創意和果子 Creativity blooms for Japanese confections in summer
Creativity blooms for Japanese confections in summer
Hydrangea as interpreted by Kasho Kikuya, center, and clockwise from top: Toshimaya; Toraya; Kasho Kikuya; Ryoguchiya Korekiyo; Tsuruya Yoshinobu; and Toraya. Some of the confections are limited production items. (The Asahi Shimbun)
With rainy season at its height, one flower seems to thrive and bloom in the seemingly never-ending drizzle that blankets much of Japan during the early summer months.
While nowhere celebrated like the cherry blossoms, the hydrangea, with its petals in hues of blue, purple, pink and white, adds flair and color to an otherwise monotonous and gloomy season.
So it seems fitting that the flower is a popular theme chosen by creators of Japanese confections, whose intricately designed sweets attempt to capture the sentimentalism surrounding the changing of seasons.
A sampler of the various hydrangea-themed morsels created by artisans at various confectionaries shows the diversity of the ingredients and techniques that are used to create wagashi, or Japanese confections.
One morsel features a ball of bean paste sprinkled with blue- and purple-colored gelatin to recreate an entire grove of hydrangeas. Another more simple creation made of a pinkish, marzipan-like concoction of bean paste, glutinous rice and sugar features a single flower with four squarish petals, while yet another tries to emulate the image of dew lingering on the leaves and petals.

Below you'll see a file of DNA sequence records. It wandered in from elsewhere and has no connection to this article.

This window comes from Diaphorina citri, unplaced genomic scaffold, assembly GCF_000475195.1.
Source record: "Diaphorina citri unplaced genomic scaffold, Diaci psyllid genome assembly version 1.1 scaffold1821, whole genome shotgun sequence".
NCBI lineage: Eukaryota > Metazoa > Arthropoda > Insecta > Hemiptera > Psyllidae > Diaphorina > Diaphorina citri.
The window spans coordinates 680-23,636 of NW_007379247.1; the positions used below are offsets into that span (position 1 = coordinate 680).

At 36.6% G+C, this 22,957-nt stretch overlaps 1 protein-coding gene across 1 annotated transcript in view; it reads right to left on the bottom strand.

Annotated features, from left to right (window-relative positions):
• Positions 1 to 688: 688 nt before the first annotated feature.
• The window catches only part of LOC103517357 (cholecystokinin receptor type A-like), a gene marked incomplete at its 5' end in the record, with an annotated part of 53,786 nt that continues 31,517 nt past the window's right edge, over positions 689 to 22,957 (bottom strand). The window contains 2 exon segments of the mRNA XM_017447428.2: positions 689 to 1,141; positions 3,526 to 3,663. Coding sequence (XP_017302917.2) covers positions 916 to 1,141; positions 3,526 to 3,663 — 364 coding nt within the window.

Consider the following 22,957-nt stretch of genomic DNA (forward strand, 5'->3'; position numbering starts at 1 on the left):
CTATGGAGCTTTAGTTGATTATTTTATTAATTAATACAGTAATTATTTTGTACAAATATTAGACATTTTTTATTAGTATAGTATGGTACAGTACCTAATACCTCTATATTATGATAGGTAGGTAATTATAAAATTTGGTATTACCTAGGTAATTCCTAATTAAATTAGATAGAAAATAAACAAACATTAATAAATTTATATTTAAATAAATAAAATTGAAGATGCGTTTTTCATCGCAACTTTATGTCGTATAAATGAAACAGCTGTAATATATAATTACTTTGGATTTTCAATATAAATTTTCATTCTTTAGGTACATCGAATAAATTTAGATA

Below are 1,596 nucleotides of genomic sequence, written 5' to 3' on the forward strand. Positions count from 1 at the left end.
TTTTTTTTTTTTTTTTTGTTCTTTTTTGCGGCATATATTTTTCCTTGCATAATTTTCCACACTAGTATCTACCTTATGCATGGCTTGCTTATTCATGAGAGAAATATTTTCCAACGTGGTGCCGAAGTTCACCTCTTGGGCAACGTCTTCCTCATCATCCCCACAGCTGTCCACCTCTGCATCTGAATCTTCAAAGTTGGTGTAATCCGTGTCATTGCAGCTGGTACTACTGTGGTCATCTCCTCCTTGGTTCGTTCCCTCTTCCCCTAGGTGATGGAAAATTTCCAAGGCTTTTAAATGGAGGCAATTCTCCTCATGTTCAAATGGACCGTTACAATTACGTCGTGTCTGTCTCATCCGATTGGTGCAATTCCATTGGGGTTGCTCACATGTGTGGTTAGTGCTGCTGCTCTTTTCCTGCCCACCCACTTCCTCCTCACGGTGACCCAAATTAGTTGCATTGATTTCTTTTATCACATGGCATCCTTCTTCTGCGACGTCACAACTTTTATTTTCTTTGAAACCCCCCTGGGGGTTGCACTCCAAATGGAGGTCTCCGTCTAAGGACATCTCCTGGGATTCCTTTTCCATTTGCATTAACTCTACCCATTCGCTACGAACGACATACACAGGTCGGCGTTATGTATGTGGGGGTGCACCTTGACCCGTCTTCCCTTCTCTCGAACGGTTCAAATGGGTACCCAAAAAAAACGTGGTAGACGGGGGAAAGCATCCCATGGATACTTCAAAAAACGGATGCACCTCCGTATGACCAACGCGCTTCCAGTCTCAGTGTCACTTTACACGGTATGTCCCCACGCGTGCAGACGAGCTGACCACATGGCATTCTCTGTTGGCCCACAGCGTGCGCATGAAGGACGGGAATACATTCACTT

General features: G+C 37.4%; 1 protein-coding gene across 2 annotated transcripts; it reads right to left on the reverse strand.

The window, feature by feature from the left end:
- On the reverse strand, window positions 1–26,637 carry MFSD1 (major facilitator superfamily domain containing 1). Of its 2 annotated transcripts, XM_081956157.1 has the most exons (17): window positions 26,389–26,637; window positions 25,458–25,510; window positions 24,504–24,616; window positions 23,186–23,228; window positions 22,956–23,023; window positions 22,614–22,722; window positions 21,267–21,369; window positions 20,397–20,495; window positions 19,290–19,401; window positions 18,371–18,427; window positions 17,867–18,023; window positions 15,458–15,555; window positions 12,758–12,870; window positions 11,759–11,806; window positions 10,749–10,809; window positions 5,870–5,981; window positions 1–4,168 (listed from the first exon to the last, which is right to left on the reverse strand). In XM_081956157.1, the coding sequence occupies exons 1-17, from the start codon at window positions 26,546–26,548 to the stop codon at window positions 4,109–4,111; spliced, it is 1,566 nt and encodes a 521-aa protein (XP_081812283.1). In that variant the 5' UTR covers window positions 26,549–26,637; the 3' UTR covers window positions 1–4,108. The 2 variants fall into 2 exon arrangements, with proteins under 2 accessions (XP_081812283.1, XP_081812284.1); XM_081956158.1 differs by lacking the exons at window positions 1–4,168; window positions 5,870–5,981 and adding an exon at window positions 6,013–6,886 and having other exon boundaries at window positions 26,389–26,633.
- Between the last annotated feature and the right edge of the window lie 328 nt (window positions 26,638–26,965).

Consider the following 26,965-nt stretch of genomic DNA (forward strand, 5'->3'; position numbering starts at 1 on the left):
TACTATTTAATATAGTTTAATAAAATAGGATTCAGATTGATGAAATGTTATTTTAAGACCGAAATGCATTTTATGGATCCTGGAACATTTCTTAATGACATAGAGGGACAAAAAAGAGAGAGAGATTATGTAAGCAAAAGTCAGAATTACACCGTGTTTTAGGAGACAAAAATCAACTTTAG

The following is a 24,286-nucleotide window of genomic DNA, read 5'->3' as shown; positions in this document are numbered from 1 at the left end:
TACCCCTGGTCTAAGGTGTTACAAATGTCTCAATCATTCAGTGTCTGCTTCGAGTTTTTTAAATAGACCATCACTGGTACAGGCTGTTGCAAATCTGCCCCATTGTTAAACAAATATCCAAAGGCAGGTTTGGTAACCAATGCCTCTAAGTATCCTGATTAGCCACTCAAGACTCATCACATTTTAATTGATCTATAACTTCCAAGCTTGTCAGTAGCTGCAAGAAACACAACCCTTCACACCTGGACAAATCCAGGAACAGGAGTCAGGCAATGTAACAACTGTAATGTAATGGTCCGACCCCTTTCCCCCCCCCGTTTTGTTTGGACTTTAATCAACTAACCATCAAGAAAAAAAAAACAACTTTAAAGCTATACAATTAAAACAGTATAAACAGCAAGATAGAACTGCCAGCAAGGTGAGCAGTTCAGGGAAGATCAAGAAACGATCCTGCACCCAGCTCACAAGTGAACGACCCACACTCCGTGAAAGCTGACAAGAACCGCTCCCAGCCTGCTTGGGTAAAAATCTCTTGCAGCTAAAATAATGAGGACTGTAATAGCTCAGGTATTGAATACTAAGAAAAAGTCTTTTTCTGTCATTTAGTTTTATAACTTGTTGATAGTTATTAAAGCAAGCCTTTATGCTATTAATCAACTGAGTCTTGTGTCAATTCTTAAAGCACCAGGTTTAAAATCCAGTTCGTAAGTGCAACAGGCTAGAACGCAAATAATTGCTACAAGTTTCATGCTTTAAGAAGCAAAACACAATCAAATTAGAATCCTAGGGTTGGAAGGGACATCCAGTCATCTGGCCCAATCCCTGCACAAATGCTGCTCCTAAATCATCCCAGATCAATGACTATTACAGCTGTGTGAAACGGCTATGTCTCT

"The shapes, colors and names are essential in creating a sense of the season in wagashi," said Keiko Nakayama, a chief researcher at the Toraya Archives Toraya Bunko, which records the history of Tokyo-based Japanese confectionary Toraya.
According to Nakayama, Toraya, established nearly 480 years ago, has 3,000 titles for confections, some of which are documented in old scriptures.
While adhering to tradition, Japanese confections have also reflected the times.
"With abstract designs, there is the joy of trying to imagine what is being portrayed while listening to the titles. However, many recent confections seem to pursue a realist approach," Nakayama said. "It's a little sad to think that the sense of playfulness has been lost."
While appetites become thinner with the approaching summer heat, the creativity of wagashi artisans appear to reach the apex.
With the arrival of such seasonal motifs as peonies, morning glories, goldfish, fireflies and crystal-clear streams, confectionaries try to evoke a sense of coolness to match the summer weather with "kudzu" and "kanten" (agar) gelatin and other translucent or watery ingredients.
It's not just the artisans who are changing with the times. According to Nakayama, people nowadays are breaking away from the traditional image that wagashi is enjoyed best when served with green tea.
"Some customers tell us that they enjoy their 'yokan' (bean paste jelly) with espresso or cognac," Nakayama said.
Toraya Gallery on the second floor of Toraya's main office in Tokyo's Akasaka district occasionally features exhibitions on wagashi.